In 2023 so far, we’ve had some pretty good weeks for new music, but few have felt as much like a blockbuster as today. Our five picks for the best new albums are only a sampling of everything that’s out on this new release Friday, but they include the return of some indie rock heavyweights, an even longer-awaited return from an electronic/R&B innovator, plus one of the biggest bands in America right now, who only seem to be getting better each time they offer up something new. Check out our recommended new albums out today.
Kelela – Raven
Over five years have passed since Kelela’s last album, 2017’s great Take Me Apart, but the wait was more than worthwhile. For one, it’s over an hour long, with a wealth of material. More importantly, it’s fantastic. At once steeped in electronic and club sounds and bathed in an ambient glow, the 15 tracks on Raven swing between hazy, beatless meditations and dancefloor-friendly bangers. We’ll have more on this album soon, but for now plan on making it a part of your weekend—and play it after dark. That’s when it really comes alive.
Paramore – This Is Why
Paramore’s progression from their mid-’00s pop-punk roots to the more intricate, rhythm-driven pop music—with a heavy post-punk influence—has been one of the more fascinating evolutions in rock music over the past decade. It was clear by their 2013 self-titled album (which is on the cusp of its 10th anniversary) that the group had a lot more to explore ahead of them, and This Is Why only reinforces how strong of a band they continue to be. Kicking off with the title track, one of our favorite songs of 2022, the group introduce a series of richly produced and dynamic pop songs made for both headphone listening and physical movement—complete with Hayley Williams’ reflections on a kind of universal, contemporary anxiety. As often as “mature” can come across as backhanded, in this case the band continue to show their growth and ability to deliver pop songs with greater nuance. Expect more on this album next week.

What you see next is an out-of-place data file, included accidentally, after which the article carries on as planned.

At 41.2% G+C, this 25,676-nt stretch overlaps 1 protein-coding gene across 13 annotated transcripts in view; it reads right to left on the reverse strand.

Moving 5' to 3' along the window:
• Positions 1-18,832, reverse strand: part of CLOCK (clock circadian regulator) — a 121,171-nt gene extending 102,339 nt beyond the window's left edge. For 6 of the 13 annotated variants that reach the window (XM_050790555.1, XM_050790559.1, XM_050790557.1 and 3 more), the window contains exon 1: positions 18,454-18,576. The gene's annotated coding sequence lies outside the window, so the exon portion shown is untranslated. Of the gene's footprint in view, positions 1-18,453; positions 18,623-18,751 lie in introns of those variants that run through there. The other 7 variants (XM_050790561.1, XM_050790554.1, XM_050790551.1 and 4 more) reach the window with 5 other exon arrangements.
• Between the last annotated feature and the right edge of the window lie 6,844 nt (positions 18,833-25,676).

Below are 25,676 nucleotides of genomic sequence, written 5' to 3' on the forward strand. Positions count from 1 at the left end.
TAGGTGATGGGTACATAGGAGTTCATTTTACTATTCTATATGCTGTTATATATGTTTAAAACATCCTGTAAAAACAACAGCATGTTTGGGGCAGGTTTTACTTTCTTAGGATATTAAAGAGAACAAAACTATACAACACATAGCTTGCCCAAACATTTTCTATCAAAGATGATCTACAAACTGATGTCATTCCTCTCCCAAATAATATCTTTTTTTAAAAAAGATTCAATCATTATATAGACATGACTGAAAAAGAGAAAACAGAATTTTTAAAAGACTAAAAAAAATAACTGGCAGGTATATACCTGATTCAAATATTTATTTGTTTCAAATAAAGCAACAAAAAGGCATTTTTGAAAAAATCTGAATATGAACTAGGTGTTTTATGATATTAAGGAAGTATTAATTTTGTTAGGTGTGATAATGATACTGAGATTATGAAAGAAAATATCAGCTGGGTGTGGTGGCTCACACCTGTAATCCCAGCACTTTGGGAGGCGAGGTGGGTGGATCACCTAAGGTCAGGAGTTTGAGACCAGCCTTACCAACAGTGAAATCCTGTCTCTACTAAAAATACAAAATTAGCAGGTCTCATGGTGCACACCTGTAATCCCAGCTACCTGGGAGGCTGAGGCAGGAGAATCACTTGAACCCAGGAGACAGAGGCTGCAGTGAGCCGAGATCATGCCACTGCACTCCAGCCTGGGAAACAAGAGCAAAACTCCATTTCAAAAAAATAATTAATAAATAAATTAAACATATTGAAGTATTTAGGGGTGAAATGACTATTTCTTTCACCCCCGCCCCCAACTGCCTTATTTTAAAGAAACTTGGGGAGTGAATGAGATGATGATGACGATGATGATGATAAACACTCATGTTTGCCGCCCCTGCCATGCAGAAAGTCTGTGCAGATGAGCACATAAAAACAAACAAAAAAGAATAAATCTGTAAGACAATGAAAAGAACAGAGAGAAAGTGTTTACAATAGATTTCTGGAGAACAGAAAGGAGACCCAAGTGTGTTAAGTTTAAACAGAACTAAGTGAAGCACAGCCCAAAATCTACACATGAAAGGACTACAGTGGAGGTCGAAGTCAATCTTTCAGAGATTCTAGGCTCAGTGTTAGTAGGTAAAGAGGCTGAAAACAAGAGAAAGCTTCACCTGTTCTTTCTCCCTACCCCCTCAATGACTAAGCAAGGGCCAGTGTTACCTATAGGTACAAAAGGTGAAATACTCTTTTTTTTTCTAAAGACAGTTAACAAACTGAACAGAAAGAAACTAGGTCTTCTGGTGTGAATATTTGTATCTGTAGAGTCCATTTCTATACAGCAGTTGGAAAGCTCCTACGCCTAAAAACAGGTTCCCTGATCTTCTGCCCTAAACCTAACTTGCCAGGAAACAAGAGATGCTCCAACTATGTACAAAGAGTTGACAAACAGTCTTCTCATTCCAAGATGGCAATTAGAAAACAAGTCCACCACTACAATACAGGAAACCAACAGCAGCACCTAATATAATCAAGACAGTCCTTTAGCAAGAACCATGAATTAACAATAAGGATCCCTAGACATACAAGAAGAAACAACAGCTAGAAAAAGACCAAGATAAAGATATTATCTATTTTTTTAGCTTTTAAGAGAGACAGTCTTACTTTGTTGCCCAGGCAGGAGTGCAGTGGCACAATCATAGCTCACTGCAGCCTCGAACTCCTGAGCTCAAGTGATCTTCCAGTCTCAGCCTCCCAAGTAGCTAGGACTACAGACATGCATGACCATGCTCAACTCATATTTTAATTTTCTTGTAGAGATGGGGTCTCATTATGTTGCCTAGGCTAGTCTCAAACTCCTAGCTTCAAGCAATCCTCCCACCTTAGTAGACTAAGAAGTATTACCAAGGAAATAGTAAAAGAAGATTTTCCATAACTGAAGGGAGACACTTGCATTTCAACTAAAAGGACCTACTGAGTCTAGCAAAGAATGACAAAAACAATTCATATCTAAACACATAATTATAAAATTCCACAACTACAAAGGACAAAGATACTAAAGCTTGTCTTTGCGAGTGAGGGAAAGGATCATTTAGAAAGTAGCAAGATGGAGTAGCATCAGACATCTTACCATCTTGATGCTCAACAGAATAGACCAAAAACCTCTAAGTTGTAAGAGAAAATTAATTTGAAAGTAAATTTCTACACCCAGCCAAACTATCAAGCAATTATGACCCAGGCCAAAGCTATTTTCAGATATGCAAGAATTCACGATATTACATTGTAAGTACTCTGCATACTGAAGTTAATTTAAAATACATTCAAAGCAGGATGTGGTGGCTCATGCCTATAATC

Black Belt Eagle Scout – The Land, The Sky, The Water
Pacific Northwest singer/songwriter Katherine Paul returns with her third album, which features a guest appearance from The Microphones/Mount Eerie’s Phil Elverum, and some of Black Belt Eagle Scout’s most poignant songwriting to date. In our review of the album, Forrest James said “Paul has tapped into the deepest connection between her music and her history, and the resulting project is her best yet.” An outstanding offering from an artist who only continues to deliver something stronger every time she enters the studio.
Cor De Lux – Media
The aesthetics of post-punk and dream pop have never been all that far apart, even if most bands prefer to keep them mutually exclusive. But for North Carolina’s Cor De Lux, the taut rhythmic sensibility of the former and the effects-driven openness of the latter are natural complements, which on new album Media find them carving out a rare niche that recalls For Against in their late ’80s prime, or some of the sleeker moments on Sonic Youth’s later output. There’s an attractive darkness to what they do, but there’s a kind of ecstatic imagination as well. The jittery tension and wiry hooks make these 10 songs immediately compelling, but it’s the richness of the productions and the depth of arrangements that make them stand apart.
Yo La Tengo – This Stupid World
Yo La Tengo’s history is such that any new offering from the long-running New Jersey trio gets automatically placed at the top of the listen pile. Whether it’s their eclectic and immediate indie rock material or their most atmospheric lullabies, Yo La Tengo are a brand you can trust. This Stupid World is yet another essential entry in their ever-expanding body of work, fusing a looser, psychedelic sound with the hazier, shoegaze-like aspects of some of their most celebrated material. In our review of the album, Ben Easton said, “Hubley, Kaplan and McNew are still playing it cool as themselves, relying on the magic combos that have long made their albums compelling.” Yo La Tengo’s done it again!
Jeff Terich is the founder and editor of Treble. He's been writing about music for 20 years and has been published at American Songwriter, Bandcamp Daily, Reverb, Spin, Stereogum, uDiscoverMusic, VinylMePlease and some others that he's forgetting right now. He's still not tired of it.